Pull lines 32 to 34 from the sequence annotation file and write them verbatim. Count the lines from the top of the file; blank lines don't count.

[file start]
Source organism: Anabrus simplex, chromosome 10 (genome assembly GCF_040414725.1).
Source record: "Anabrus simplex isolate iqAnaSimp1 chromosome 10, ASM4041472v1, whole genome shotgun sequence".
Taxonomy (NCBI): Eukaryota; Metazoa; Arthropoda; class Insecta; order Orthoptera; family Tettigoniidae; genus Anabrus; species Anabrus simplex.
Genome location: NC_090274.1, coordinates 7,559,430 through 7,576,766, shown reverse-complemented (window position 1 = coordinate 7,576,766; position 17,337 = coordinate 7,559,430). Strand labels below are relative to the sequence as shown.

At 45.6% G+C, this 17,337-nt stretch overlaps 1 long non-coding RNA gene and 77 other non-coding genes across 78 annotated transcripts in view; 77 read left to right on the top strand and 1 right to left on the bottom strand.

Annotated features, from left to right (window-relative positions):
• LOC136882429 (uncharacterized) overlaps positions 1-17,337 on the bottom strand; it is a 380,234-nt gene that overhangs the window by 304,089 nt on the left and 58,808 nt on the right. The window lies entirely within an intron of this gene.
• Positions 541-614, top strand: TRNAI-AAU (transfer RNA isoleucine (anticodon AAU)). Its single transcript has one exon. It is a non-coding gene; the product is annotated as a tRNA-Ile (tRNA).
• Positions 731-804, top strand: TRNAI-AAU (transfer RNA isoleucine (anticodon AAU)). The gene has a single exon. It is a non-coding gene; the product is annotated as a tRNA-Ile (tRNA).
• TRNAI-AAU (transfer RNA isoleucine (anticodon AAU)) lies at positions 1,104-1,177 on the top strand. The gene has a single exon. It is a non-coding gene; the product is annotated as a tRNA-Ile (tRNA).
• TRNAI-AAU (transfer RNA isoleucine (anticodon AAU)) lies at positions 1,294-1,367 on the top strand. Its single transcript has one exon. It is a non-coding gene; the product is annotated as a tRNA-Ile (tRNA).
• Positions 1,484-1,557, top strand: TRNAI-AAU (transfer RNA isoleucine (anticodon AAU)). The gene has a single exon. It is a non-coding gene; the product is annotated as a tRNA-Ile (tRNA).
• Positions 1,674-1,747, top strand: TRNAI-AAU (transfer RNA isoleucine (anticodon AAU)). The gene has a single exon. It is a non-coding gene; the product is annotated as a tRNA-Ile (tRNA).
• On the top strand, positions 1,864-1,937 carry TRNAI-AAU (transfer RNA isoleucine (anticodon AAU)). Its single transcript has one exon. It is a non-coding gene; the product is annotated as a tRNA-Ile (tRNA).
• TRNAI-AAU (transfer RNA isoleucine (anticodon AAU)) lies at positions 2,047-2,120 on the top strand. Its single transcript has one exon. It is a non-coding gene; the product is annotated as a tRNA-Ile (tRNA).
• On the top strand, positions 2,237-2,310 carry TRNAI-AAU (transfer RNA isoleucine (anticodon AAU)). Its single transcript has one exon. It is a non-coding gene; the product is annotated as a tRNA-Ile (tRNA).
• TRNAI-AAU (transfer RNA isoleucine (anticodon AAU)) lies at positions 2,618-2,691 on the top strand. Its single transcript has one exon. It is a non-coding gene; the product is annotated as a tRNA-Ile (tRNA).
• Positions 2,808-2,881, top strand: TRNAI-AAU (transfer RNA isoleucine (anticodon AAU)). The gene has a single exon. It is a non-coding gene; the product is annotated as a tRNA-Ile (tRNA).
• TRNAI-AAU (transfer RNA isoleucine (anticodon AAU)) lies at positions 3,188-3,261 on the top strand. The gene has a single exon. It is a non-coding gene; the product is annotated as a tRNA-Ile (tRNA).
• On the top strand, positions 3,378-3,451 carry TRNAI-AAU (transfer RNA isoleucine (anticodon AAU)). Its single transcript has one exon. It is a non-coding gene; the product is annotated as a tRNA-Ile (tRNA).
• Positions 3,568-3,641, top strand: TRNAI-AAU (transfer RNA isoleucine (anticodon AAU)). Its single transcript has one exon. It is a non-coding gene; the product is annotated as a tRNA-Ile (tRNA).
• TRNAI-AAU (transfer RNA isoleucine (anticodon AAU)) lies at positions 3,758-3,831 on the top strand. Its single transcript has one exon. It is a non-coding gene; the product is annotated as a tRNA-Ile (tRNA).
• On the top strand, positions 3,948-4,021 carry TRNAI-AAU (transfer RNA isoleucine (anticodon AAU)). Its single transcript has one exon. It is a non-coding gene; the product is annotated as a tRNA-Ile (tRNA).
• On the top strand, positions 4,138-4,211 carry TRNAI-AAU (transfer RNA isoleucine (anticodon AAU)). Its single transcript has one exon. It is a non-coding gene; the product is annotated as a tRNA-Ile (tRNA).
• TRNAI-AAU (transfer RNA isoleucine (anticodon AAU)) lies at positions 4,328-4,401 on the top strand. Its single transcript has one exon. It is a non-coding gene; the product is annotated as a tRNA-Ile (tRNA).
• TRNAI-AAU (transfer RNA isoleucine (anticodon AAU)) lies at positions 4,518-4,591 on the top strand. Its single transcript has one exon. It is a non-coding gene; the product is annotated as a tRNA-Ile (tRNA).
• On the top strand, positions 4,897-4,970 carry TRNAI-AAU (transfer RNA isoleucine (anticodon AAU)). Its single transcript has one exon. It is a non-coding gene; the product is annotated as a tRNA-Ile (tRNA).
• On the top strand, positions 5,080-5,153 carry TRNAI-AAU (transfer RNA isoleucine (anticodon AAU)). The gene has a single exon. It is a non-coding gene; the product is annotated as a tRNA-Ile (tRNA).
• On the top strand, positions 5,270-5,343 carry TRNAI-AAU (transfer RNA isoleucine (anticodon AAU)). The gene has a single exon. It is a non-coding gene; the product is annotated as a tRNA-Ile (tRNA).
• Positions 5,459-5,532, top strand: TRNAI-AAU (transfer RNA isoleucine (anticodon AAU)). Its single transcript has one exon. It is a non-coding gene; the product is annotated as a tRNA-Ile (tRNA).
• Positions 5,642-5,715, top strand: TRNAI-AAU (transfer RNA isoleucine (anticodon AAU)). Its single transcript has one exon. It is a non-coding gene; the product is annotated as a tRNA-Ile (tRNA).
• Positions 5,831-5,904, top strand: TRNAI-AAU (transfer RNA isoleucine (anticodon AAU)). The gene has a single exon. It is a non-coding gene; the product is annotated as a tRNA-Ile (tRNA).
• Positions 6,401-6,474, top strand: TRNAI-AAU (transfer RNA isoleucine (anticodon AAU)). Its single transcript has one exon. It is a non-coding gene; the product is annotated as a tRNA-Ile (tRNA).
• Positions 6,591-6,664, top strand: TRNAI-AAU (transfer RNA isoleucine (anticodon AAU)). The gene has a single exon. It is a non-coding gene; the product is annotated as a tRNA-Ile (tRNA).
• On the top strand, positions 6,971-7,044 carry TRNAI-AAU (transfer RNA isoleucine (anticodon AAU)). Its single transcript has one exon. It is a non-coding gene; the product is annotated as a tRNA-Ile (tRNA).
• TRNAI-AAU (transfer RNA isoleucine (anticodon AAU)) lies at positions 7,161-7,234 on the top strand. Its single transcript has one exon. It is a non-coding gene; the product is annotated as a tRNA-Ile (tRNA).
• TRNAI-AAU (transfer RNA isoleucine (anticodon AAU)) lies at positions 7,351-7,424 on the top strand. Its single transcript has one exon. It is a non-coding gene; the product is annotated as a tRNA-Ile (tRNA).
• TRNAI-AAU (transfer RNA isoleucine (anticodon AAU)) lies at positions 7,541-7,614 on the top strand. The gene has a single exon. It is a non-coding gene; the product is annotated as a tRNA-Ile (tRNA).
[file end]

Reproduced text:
• Positions 5,831-5,904, top strand: TRNAI-AAU (transfer RNA isoleucine (anticodon AAU)). The gene has a single exon. It is a non-coding gene; the product is annotated as a tRNA-Ile (tRNA).
• Positions 6,401-6,474, top strand: TRNAI-AAU (transfer RNA isoleucine (anticodon AAU)). Its single transcript has one exon. It is a non-coding gene; the product is annotated as a tRNA-Ile (tRNA).
• Positions 6,591-6,664, top strand: TRNAI-AAU (transfer RNA isoleucine (anticodon AAU)). The gene has a single exon. It is a non-coding gene; the product is annotated as a tRNA-Ile (tRNA).